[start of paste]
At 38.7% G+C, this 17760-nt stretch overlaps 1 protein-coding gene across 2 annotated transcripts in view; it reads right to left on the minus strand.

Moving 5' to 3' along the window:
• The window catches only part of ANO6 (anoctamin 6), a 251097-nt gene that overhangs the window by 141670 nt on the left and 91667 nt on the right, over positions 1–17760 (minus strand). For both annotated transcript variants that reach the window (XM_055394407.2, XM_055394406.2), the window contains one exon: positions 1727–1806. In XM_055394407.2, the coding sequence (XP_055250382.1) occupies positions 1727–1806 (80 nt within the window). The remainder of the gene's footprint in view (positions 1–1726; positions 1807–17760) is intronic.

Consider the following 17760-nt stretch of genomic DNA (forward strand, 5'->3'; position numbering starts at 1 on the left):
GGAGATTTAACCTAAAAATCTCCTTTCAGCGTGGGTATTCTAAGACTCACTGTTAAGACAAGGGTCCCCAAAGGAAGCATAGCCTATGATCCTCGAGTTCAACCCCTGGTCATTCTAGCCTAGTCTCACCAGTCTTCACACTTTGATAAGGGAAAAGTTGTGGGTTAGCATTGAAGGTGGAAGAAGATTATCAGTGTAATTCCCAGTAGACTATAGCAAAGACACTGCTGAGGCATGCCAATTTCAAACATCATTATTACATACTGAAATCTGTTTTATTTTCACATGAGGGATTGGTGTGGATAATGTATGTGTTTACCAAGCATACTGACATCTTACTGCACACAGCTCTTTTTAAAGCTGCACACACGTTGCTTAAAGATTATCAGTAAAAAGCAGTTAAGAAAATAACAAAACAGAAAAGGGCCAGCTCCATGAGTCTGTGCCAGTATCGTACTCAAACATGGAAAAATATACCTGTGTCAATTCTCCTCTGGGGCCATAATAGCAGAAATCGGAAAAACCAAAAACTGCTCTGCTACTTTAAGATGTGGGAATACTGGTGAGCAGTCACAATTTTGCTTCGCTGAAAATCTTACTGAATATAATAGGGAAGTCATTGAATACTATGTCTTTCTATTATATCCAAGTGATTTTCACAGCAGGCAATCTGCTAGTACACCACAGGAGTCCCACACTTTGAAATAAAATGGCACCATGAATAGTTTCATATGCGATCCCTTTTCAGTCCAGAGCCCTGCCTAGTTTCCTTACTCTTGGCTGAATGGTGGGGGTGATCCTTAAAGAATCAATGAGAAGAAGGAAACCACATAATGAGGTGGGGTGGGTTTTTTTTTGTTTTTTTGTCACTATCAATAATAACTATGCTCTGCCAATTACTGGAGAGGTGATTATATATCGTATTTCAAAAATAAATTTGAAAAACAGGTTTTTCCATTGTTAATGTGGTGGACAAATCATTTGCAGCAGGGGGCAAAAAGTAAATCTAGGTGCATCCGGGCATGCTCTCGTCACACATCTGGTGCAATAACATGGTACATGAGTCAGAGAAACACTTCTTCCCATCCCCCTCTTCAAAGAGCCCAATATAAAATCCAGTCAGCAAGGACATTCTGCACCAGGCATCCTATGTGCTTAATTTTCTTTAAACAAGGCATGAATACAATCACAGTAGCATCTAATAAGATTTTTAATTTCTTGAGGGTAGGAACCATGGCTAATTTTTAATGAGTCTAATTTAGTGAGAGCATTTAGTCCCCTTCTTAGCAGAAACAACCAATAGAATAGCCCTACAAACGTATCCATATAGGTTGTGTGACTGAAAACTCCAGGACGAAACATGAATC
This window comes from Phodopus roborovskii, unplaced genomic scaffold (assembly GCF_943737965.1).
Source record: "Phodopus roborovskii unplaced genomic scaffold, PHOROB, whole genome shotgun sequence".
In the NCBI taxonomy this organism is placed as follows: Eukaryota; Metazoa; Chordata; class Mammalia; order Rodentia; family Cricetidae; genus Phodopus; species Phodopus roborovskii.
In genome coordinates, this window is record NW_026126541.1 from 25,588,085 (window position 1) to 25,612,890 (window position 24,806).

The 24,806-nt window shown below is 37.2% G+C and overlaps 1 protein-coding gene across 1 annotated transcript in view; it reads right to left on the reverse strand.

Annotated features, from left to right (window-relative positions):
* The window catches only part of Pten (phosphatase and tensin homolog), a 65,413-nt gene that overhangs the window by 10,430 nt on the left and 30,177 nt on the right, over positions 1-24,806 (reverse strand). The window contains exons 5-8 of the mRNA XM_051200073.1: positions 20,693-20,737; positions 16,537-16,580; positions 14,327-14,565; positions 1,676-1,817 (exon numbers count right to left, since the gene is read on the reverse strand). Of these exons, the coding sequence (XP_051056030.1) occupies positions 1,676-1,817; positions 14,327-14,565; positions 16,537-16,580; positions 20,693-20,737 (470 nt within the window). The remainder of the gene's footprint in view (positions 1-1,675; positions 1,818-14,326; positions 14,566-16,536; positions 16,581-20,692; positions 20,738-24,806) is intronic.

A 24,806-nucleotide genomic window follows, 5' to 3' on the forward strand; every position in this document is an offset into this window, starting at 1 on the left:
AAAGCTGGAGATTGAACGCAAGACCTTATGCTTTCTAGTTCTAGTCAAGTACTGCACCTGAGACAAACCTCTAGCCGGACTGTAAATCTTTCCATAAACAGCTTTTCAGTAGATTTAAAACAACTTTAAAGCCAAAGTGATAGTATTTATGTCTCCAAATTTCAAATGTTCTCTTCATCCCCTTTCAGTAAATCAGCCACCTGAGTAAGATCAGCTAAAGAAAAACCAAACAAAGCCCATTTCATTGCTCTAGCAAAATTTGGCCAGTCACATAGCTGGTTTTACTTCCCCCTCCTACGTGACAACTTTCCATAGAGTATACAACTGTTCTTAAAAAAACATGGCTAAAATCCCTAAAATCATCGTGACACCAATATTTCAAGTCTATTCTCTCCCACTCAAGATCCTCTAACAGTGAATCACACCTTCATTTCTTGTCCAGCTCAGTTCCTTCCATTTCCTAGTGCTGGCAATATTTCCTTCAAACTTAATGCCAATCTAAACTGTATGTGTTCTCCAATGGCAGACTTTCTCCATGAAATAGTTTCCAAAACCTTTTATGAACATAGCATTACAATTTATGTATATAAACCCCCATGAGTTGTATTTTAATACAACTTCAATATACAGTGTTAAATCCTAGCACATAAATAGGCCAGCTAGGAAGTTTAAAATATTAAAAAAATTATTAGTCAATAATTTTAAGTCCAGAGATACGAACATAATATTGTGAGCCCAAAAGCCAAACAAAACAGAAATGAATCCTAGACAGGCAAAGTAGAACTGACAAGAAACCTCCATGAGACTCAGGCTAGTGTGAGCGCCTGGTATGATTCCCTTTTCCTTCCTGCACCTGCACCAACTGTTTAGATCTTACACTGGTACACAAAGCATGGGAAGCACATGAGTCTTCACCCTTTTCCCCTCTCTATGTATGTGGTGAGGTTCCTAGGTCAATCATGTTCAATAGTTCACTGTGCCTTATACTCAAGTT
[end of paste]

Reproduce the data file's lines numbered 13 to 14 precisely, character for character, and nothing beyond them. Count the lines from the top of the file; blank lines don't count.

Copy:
A 24,806-nucleotide genomic window follows, 5' to 3' on the forward strand; every position in this document is an offset into this window, starting at 1 on the left:
AAAGCTGGAGATTGAACGCAAGACCTTATGCTTTCTAGTTCTAGTCAAGTACTGCACCTGAGACAAACCTCTAGCCGGACTGTAAATCTTTCCATAAACAGCTTTTCAGTAGATTTAAAACAACTTTAAAGCCAAAGTGATAGTATTTATGTCTCCAAATTTCAAATGTTCTCTTCATCCCCTTTCAGTAAATCAGCCACCTGAGTAAGATCAGCTAAAGAAAAACCAAACAAAGCCCATTTCATTGCTCTAGCAAAATTTGGCCAGTCACATAGCTGGTTTTACTTCCCCCTCCTACGTGACAACTTTCCATAGAGTATACAACTGTTCTTAAAAAAACATGGCTAAAATCCCTAAAATCATCGTGACACCAATATTTCAAGTCTATTCTCTCCCACTCAAGATCCTCTAACAGTGAATCACACCTTCATTTCTTGTCCAGCTCAGTTCCTTCCATTTCCTAGTGCTGGCAATATTTCCTTCAAACTTAATGCCAATCTAAACTGTATGTGTTCTCCAATGGCAGACTTTCTCCATGAAATAGTTTCCAAAACCTTTTATGAACATAGCATTACAATTTATGTATATAAACCCCCATGAGTTGTATTTTAATACAACTTCAATATACAGTGTTAAATCCTAGCACATAAATAGGCCAGCTAGGAAGTTTAAAATATTAAAAAAATTATTAGTCAATAATTTTAAGTCCAGAGATACGAACATAATATTGTGAGCCCAAAAGCCAAACAAAACAGAAATGAATCCTAGACAGGCAAAGTAGAACTGACAAGAAACCTCCATGAGACTCAGGCTAGTGTGAGCGCCTGGTATGATTCCCTTTTCCTTCCTGCACCTGCACCAACTGTTTAGATCTTACACTGGTACACAAAGCATGGGAAGCACATGAGTCTTCACCCTTTTCCCCTCTCTATGTATGTGGTGAGGTTCCTAGGTCAATCATGTTCAATAGTTCACTGTGCCTTATACTCAAGTT